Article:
Enhanced mass on contrast-enhanced breast MR imaging: Lesion characterization using combination of dynamic contrast-enhanced and diffusion-weighted MR images
ABSTRACT To evaluate the diagnostic accuracy of a combination of dynamic contrast-enhanced MR imaging (DCE-MRI) and diffusion-weighted MR imaging (DWI) in characterization of enhanced mass on breast MR imaging and to find the strongest discriminators between carcinoma and benignancy.
We analyzed consecutive breast MR images in 270 patients; however, 13 lesions in 93 patients were excluded based on our criteria. We analyzed tumor size, shape, margin, internal mass enhancement, kinetic curve pattern, and apparent diffusion coefficient (ADC) values. We applied univariate and multivariate analyses to find the strongest indicators of malignancy and calculate a predictive probability for malignancy. We added the corresponding categories to these prediction probabilities for malignancy and calculated diagnostic accuracy when we consider category 4b, 4c, and 5 lesions as malignant and category 4a, 3, and 2 lesions as benign. In a validation study, 75 enhancing lesions in 71 patients were examined consecutively.
Irregular margin, heterogeneous internal enhancement, rim enhancement, plateau time-intensity curve (TIC) pattern, and washout TIC pattern were the strongest indicators of malignancy as well as past studies, and ADC values less than 1.1x10(-3) mm2/s were also the strongest indicators of malignancy. In a validation study, sensitivity, specificity, positive predictive value, negative predictive value, and accuracy were 92% (56/61), 86% (12/14), 97% (56/58), 71% (12/17), and 91% (68/75), respectively.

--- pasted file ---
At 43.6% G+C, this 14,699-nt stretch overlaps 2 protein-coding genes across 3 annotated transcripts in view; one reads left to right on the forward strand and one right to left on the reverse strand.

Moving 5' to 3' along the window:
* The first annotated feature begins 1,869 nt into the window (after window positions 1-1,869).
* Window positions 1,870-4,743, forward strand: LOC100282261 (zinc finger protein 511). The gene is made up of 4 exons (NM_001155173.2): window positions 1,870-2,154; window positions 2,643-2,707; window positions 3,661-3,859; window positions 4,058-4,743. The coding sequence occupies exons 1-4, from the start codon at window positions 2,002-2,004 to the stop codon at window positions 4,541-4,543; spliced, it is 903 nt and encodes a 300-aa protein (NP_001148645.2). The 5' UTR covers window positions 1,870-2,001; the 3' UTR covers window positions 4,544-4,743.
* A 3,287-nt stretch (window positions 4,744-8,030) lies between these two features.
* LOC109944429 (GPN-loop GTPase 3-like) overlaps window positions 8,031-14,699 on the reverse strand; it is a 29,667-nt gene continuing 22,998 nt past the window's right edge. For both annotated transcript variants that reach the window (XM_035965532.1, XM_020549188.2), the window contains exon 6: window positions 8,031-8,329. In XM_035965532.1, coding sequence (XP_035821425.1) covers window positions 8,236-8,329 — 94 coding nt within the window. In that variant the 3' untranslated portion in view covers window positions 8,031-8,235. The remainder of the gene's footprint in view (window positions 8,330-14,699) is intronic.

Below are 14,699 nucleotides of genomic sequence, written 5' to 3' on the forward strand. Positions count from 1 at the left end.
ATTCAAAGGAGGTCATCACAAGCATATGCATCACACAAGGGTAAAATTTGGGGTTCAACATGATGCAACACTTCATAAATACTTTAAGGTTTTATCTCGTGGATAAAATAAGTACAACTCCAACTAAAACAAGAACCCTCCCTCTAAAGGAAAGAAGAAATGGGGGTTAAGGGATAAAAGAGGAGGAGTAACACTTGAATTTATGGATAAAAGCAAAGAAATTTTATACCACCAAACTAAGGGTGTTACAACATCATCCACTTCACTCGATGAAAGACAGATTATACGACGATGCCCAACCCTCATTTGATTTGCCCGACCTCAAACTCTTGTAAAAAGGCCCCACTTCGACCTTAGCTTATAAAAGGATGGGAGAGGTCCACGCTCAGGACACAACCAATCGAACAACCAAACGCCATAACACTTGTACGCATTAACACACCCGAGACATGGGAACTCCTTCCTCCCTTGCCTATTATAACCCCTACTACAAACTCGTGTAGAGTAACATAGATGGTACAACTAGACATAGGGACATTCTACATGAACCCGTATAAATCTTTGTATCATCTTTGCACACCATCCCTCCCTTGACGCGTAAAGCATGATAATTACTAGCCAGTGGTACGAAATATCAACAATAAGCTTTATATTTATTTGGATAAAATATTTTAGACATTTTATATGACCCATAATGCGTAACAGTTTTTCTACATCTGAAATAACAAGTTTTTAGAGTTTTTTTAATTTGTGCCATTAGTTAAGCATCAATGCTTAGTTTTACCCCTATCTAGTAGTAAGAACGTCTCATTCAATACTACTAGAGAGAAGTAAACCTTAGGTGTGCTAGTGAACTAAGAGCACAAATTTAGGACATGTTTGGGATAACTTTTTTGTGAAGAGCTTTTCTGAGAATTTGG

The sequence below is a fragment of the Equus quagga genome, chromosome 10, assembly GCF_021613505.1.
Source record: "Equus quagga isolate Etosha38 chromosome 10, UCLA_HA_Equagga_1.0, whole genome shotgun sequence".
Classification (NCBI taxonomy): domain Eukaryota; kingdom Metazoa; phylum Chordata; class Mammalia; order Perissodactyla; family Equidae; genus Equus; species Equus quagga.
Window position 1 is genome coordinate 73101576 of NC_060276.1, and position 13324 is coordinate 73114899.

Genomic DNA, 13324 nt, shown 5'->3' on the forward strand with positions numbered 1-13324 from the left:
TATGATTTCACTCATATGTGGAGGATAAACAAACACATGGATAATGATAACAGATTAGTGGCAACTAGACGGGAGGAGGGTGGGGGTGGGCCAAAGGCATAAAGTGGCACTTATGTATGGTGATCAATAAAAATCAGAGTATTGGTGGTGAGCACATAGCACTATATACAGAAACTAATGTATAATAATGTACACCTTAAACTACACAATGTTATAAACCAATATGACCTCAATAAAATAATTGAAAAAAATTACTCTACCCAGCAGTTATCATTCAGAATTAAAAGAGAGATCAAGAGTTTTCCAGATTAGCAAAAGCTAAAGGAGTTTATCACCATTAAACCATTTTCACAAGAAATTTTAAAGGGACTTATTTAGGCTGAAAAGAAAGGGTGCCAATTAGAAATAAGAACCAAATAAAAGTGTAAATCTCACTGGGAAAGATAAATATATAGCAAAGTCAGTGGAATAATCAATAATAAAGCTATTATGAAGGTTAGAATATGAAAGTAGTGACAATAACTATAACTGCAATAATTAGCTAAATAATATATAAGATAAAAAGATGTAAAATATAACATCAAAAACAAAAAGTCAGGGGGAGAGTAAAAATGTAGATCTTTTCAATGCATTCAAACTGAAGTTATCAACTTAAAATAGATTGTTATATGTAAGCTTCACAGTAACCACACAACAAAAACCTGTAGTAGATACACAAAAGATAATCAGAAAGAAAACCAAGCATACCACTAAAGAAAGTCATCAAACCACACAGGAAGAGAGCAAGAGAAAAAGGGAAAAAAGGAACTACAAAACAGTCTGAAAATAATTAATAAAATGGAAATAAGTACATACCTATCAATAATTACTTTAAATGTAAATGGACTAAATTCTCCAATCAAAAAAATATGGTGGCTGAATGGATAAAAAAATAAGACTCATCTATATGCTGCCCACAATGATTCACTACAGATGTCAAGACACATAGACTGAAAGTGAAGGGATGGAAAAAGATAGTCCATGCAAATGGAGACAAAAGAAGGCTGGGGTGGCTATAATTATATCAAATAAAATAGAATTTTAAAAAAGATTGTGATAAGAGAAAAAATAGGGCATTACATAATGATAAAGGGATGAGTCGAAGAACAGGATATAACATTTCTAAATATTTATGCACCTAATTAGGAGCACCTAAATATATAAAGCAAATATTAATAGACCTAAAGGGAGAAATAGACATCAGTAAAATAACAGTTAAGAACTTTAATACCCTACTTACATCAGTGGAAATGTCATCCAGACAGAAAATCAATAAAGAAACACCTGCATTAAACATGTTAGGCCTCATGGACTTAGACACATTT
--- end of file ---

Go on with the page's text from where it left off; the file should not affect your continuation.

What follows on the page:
The combination of DWI and DCE-MRI could produce high diagnostic accuracy in the characterization of enhanced mass on breast MR imaging.
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ABSTRACT: The role of magnetic resonance diffusion-weighted imaging (DWI) to differentiate between malignant and benign lesions in the breast using mean apparent diffusion coefficient (ADC) values was evaluated prospectively in this study. Fifty female patients with 61 histopathologically proven solid breast lesions underwent dynamic contrast-enhanced magnetic resonance imaging and DWI using the spin-echo echo-planar technique. ADC maps have been obtained and ADCs of the lesions were calculated without knowledge of histopathological diagnosis. Golden standard was histology to define benign and malignant lesions. Statistical analysis was used to compare ADC values in the benign and malignant group and to calculate best cut-off value for distinguishing both groups based on receiver operator-curve characteristics (ROC). Differentiation of the benign and the malignant masses revealed that the threshold value of the ADC in maximum sensitivity and specificity was 1.22×10-3 mm2/s; at this threshold sensitivity was 96.2%, its specificity was 88.5%, and its positive predictive value was 86.2%. Its negative predictive value was 96.9%, and the accuracy rate was 91.8%. ROC analysis showed an area under the curve of 0.924 (p<0.001). Breast MRI with DWI using ADC measurements can be useful in the differentiation of benign and malignant breast lesions.Journal of Experimental and Clinical Medicine 01/2013; 30(4):305-310. DOI:10.5835/jecm.omu.30.04.005